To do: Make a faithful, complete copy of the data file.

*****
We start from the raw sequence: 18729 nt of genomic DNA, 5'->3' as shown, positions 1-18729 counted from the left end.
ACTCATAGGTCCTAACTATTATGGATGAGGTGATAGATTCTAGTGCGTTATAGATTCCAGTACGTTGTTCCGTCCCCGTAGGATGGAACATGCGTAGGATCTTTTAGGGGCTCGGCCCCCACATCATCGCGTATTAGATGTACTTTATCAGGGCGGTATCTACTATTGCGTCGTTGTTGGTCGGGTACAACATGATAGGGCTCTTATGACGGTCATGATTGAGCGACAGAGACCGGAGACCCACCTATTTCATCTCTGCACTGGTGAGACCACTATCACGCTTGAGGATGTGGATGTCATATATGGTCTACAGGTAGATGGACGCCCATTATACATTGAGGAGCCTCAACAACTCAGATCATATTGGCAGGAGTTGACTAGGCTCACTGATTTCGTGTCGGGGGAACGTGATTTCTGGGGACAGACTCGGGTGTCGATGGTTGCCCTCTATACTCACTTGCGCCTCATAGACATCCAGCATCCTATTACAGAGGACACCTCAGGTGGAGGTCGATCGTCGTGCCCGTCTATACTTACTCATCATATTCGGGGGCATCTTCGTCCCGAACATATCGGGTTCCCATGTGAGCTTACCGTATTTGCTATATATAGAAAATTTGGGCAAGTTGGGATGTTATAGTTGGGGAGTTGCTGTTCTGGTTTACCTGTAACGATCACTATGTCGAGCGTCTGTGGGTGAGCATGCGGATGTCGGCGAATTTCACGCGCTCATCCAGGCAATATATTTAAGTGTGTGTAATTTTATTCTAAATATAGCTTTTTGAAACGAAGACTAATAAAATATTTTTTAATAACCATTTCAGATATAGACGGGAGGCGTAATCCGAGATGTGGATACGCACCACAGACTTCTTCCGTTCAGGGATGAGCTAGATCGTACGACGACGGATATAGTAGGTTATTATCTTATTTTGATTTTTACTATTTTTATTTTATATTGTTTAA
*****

We start from the raw sequence: 18729 nt of genomic DNA, 5'->3' as shown, positions 1-18729 counted from the left end.
ACTCATAGGTCCTAACTATTATGGATGAGGTGATAGATTCTAGTGCGTTATAGATTCCAGTACGTTGTTCCGTCCCCGTAGGATGGAACATGCGTAGGATCTTTTAGGGGCTCGGCCCCCACATCATCGCGTATTAGATGTACTTTATCAGGGCGGTATCTACTATTGCGTCGTTGTTGGTCGGGTACAACATGATAGGGCTCTTATGACGGTCATGATTGAGCGACAGAGACCGGAGACCCACCTATTTCATCTCTGCACTGGTGAGACCACTATCACGCTTGAGGATGTGGATGTCATATATGGTCTACAGGTAGATGGACGCCCATTATACATTGAGGAGCCTCAACAACTCAGATCATATTGGCAGGAGTTGACTAGGCTCACTGATTTCGTGTCGGGGGAACGTGATTTCTGGGGACAGACTCGGGTGTCGATGGTTGCCCTCTATACTCACTTGCGCCTCATAGACATCCAGCATCCTATTACAGAGGACACCTCAGGTGGAGGTCGATCGTCGTGCCCGTCTATACTTACTCATCATATTCGGGGGCATCTTCGTCCCGAACATATCGGGTTCCCATGTGAGCTTACCGTATTTGCTATATATAGAAAATTTGGGCAAGTTGGGATGTTATAGTTGGGGAGTTGCTGTTCTGGTTTACCTGTAACGATCACTATGTCGAGCGTCTGTGGGTGAGCATGCGGATGTCGGCGAATTTCACGCGCTCATCCAGGCAATATATTTAAGTGTGTGTAATTTTATTCTAAATATAGCTTTTTGAAACGAAGACTAATAAAATATTTTTTAATAACCATTTCAGATATAGACGGGAGGCGTAATCCGAGATGTGGATACGCACCACAGACTTCTTCCGTTCAGGGATGAGCTAGATCGTACGACGACGGATATAGTAGGTTATTATCTTATTTTGATTTTTACTATTTTTATTTTATATTGTTTAA